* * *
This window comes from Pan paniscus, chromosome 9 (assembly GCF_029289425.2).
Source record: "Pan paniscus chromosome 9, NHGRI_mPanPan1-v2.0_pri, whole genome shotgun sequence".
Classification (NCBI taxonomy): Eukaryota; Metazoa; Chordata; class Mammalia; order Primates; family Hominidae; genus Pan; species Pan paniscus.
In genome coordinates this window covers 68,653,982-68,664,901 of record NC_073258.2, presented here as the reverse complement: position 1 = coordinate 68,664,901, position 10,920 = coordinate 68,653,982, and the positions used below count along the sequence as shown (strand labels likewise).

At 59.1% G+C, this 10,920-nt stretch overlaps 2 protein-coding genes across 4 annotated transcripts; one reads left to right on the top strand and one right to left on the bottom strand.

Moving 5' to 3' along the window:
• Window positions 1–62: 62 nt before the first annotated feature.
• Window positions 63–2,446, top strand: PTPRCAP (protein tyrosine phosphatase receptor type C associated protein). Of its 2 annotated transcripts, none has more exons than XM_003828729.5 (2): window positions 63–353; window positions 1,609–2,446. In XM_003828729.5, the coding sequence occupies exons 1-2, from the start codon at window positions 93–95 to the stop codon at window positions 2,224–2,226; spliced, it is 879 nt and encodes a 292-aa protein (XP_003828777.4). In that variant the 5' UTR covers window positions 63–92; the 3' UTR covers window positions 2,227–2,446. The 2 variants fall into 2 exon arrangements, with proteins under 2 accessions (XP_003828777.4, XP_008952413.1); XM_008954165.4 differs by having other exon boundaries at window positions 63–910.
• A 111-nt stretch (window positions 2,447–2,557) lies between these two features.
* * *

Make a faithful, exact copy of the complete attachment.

This window comes from Pan paniscus, chromosome 9 (assembly GCF_029289425.2).
Source record: "Pan paniscus chromosome 9, NHGRI_mPanPan1-v2.0_pri, whole genome shotgun sequence".
Classification (NCBI taxonomy): Eukaryota; Metazoa; Chordata; class Mammalia; order Primates; family Hominidae; genus Pan; species Pan paniscus.
In genome coordinates this window covers 68,653,982-68,664,901 of record NC_073258.2, presented here as the reverse complement: position 1 = coordinate 68,664,901, position 10,920 = coordinate 68,653,982, and the positions used below count along the sequence as shown (strand labels likewise).

At 59.1% G+C, this 10,920-nt stretch overlaps 2 protein-coding genes across 4 annotated transcripts; one reads left to right on the top strand and one right to left on the bottom strand.

Moving 5' to 3' along the window:
• Window positions 1–62: 62 nt before the first annotated feature.
• Window positions 63–2,446, top strand: PTPRCAP (protein tyrosine phosphatase receptor type C associated protein). Of its 2 annotated transcripts, none has more exons than XM_003828729.5 (2): window positions 63–353; window positions 1,609–2,446. In XM_003828729.5, the coding sequence occupies exons 1-2, from the start codon at window positions 93–95 to the stop codon at window positions 2,224–2,226; spliced, it is 879 nt and encodes a 292-aa protein (XP_003828777.4). In that variant the 5' UTR covers window positions 63–92; the 3' UTR covers window positions 2,227–2,446. The 2 variants fall into 2 exon arrangements, with proteins under 2 accessions (XP_003828777.4, XP_008952413.1); XM_008954165.4 differs by having other exon boundaries at window positions 63–910.
• A 111-nt stretch (window positions 2,447–2,557) lies between these two features.